The Serpentine Pavillion has become one of the most iconic events in London’s Summer diary. Every year the fore-space of the main Serpentine Gallery sees the installation of a new and temporary structure. A place for congregation, shelter and above all, somewhere that raises questions while we pause to rest.
The invitation to create a Pavillion is issued to Artists and Architects, who working with Engineers are able to create their own personal iteration of this annual landmark.
This year saw the Burkina Faso Architect, Francis Kere bring his homage to gathering spaces in Africa.
“The tree was always the most important place in my village,” he says, describing the inspiration for his design. “It is where people come together under the shade of its branches to discuss, a place to decide matters, about love, about life. I want the pavilion to serve the same function: a simple open shelter to create a sense of freedom and community.”
Instead of offering shade from scorching sun, Kéré’s London canopy is configured with rain in mind, designing the shallow saucer to funnel water into a central opening, where a ring of slender steel trusses will support the great wooden bowl. The space is circled by a series of curving blue wooden walls, in an African textile-like pattern, “I’m coming to London,” he says, “so I wanted to show myself with my best clothes.”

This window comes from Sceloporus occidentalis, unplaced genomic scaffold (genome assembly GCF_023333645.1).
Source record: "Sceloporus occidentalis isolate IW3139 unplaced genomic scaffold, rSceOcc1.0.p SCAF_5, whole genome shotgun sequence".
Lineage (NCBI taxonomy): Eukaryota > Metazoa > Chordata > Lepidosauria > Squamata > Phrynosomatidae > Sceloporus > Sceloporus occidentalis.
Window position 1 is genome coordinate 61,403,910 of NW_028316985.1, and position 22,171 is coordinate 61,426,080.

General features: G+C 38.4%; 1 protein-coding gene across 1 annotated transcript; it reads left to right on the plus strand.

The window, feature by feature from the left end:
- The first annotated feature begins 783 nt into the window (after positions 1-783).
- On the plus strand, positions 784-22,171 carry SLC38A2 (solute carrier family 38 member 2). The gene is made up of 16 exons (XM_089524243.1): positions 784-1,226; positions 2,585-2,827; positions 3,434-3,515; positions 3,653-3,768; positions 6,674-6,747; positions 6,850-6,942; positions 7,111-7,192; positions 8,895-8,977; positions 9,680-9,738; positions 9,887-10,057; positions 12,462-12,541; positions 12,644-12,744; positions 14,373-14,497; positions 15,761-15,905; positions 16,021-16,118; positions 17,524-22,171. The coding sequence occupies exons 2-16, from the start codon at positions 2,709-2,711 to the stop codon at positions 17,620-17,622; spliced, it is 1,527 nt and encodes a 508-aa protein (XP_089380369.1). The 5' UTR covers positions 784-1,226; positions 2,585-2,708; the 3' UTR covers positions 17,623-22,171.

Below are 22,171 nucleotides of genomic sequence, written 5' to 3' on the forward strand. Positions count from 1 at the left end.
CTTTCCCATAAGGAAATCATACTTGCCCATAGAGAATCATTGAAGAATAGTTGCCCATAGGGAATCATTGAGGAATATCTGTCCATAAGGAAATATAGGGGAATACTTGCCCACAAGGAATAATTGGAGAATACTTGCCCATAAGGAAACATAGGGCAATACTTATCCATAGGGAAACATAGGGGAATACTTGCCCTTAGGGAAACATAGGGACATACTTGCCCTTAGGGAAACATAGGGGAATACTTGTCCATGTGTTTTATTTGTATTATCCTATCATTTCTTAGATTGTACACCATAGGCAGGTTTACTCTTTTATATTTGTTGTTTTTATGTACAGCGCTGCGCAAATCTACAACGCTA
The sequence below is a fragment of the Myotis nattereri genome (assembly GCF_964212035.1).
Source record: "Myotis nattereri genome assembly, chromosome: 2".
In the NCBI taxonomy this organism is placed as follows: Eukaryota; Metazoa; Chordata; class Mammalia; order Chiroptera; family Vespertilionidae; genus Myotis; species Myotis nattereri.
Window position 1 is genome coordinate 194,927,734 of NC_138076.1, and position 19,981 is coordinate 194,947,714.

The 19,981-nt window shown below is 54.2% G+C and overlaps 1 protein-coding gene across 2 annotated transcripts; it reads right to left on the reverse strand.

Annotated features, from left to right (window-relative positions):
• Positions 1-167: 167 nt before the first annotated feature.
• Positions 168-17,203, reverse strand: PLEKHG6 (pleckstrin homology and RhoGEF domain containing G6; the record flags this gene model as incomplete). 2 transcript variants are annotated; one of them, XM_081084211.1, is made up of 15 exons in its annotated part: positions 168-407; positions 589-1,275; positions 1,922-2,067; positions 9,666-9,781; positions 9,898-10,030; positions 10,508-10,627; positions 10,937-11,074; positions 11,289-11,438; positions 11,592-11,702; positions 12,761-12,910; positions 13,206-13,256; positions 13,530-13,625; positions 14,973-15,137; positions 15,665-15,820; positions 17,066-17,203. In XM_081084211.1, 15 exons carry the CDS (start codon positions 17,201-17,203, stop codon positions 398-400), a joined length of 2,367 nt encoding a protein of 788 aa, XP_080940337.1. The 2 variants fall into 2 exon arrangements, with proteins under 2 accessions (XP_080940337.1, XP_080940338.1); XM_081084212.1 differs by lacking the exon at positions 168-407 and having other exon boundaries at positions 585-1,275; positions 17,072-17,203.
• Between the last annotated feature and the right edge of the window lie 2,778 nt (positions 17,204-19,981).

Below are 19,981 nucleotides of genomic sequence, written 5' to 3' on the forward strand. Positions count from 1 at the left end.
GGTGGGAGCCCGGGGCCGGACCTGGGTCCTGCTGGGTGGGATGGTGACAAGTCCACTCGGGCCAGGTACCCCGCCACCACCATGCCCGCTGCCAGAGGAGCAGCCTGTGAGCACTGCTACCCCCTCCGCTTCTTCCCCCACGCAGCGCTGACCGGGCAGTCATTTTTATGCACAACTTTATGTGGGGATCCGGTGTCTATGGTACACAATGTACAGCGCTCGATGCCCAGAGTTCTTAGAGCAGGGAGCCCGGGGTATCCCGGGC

Unlike his normal Palette of mud bricks, often assembled by unskilled workers, Kere has translated his hometown materials to explore the opportunities London offered.
“I told myself, ‘Francis, don’t try to change yourself for this commission’,” he says. “Remain true to how you started, but do a little bit more. Here I have the chance to work with amazing engineers, so we can make the steel very thin and have an impressive cantilever.”
Eventually the Autumn will bring the closing and dismantling of the Pavilion, this is as important a part of the process as the assembly. It is important to remember that the brief is essentially for a Summer stage set that will gather crowds and promote thoughtful conversation. Like all the best gatherings the Conversation must move on and make way for other thoughts and ideas.
What of the structure once it has been dismantled. Usually the Pavillions are sold on to a collector but in this case Kere has other plans:
Staying true to his ethos and commitment to enhance and improve the lives of his home land Kere says, “The participation will happen when people come to take ownership of the structure, but I am working with partners to see if it can travel, and maybe end up in Africa as a museum or library.”
by K. Spence (HUB Director)